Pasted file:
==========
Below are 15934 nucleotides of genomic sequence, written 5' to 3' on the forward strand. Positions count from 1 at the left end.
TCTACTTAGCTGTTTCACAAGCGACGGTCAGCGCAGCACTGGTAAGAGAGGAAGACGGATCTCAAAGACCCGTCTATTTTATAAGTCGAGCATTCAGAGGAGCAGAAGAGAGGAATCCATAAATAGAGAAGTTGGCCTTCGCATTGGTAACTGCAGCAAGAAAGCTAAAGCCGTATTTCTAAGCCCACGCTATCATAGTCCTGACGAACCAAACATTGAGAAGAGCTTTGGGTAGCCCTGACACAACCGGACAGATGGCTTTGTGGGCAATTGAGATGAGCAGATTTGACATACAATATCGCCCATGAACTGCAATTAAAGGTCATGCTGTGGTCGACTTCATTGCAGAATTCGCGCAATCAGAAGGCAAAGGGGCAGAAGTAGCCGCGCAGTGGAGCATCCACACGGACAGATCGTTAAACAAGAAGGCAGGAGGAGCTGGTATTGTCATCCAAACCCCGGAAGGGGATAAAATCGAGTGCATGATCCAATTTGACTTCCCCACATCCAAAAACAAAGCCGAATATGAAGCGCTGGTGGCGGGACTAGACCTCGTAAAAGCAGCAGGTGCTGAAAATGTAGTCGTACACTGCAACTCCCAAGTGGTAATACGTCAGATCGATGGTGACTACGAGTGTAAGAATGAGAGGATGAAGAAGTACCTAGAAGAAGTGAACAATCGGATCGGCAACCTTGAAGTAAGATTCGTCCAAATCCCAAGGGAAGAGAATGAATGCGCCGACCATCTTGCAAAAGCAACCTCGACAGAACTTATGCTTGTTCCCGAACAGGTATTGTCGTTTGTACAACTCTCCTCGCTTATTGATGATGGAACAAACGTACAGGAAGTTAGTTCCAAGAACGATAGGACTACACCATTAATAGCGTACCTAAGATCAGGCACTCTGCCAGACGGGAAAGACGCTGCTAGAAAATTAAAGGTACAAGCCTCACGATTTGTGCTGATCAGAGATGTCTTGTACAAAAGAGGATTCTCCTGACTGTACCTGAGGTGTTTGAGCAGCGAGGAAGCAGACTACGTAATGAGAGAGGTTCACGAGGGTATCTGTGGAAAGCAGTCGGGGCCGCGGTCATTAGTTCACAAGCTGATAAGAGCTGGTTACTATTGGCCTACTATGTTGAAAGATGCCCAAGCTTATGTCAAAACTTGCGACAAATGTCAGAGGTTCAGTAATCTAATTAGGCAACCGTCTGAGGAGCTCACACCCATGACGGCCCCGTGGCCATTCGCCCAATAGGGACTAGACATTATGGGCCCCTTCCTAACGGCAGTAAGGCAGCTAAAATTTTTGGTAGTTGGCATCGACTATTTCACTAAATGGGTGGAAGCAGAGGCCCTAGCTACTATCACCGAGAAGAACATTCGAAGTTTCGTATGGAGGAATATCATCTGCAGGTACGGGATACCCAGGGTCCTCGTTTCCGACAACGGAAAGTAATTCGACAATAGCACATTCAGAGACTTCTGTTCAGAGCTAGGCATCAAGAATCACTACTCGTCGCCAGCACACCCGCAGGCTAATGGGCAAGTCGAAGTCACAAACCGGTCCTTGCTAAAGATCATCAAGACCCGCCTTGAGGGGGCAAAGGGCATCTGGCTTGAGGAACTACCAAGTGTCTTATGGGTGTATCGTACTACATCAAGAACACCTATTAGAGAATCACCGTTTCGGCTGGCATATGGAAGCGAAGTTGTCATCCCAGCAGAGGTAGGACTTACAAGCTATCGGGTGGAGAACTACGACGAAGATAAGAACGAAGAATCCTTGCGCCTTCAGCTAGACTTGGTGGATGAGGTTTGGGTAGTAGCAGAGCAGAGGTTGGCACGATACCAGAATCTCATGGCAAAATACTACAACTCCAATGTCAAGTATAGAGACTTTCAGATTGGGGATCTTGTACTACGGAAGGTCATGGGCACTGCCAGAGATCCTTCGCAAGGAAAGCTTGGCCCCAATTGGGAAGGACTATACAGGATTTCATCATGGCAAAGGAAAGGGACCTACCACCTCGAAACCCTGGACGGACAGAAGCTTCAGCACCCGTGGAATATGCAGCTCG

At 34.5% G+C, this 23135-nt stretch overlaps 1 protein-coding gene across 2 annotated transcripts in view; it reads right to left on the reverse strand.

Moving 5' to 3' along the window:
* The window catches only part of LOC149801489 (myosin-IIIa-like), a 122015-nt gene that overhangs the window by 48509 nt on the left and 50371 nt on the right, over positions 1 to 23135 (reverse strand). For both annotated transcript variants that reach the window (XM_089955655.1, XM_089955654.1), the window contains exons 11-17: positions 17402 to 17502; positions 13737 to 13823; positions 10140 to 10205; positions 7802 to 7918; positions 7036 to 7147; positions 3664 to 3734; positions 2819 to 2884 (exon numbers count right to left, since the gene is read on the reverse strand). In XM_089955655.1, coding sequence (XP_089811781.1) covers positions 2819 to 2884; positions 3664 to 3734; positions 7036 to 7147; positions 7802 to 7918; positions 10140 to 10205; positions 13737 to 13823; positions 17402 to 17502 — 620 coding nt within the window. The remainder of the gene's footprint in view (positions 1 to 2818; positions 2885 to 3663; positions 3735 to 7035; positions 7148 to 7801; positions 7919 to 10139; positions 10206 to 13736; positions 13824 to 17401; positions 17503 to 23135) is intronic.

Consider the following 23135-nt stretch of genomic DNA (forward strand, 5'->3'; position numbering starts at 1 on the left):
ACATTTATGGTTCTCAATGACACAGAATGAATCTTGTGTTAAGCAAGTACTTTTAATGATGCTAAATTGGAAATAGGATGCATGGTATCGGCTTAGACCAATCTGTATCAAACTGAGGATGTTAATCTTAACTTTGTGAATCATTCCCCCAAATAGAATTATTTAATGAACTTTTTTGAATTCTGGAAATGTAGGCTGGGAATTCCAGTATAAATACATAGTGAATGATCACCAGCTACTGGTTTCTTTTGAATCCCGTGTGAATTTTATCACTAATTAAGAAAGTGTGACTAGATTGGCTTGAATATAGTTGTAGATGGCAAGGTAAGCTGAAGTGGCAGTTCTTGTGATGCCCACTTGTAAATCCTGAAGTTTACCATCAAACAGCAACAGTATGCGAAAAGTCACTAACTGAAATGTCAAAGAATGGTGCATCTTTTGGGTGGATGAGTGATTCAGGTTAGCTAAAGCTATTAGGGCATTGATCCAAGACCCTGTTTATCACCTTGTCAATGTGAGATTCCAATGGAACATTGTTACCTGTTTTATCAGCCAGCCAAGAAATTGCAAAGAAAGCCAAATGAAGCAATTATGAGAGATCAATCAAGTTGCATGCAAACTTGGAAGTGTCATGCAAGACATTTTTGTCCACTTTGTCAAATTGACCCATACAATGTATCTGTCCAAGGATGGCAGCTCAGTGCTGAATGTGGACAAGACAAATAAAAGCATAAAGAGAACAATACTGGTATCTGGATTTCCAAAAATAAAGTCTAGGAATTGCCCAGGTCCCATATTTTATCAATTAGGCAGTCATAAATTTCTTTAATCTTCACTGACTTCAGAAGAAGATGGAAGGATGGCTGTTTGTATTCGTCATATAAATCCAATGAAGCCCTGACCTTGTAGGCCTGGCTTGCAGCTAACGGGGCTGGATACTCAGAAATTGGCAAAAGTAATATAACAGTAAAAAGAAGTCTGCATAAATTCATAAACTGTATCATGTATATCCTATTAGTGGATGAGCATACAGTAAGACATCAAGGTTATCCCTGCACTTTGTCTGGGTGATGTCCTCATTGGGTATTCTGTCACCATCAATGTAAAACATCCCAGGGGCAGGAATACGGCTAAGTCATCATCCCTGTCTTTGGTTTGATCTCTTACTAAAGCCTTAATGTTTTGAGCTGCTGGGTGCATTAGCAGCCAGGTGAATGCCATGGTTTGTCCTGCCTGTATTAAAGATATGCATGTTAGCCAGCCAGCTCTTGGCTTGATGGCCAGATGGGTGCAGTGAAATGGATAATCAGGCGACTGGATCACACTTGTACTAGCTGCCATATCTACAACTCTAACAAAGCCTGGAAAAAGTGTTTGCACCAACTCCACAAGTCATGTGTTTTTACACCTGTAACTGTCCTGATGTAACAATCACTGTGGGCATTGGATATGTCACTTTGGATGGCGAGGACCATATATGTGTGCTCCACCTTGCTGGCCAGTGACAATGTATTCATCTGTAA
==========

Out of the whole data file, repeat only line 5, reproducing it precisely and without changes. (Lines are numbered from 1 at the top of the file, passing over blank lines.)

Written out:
* The window catches only part of LOC149801489 (myosin-IIIa-like), a 122015-nt gene that overhangs the window by 48509 nt on the left and 50371 nt on the right, over positions 1 to 23135 (reverse strand). For both annotated transcript variants that reach the window (XM_089955655.1, XM_089955654.1), the window contains exons 11-17: positions 17402 to 17502; positions 13737 to 13823; positions 10140 to 10205; positions 7802 to 7918; positions 7036 to 7147; positions 3664 to 3734; positions 2819 to 2884 (exon numbers count right to left, since the gene is read on the reverse strand). In XM_089955655.1, coding sequence (XP_089811781.1) covers positions 2819 to 2884; positions 3664 to 3734; positions 7036 to 7147; positions 7802 to 7918; positions 10140 to 10205; positions 13737 to 13823; positions 17402 to 17502 — 620 coding nt within the window. The remainder of the gene's footprint in view (positions 1 to 2818; positions 2885 to 3663; positions 3735 to 7035; positions 7148 to 7801; positions 7919 to 10139; positions 10206 to 13736; positions 13824 to 17401; positions 17503 to 23135) is intronic.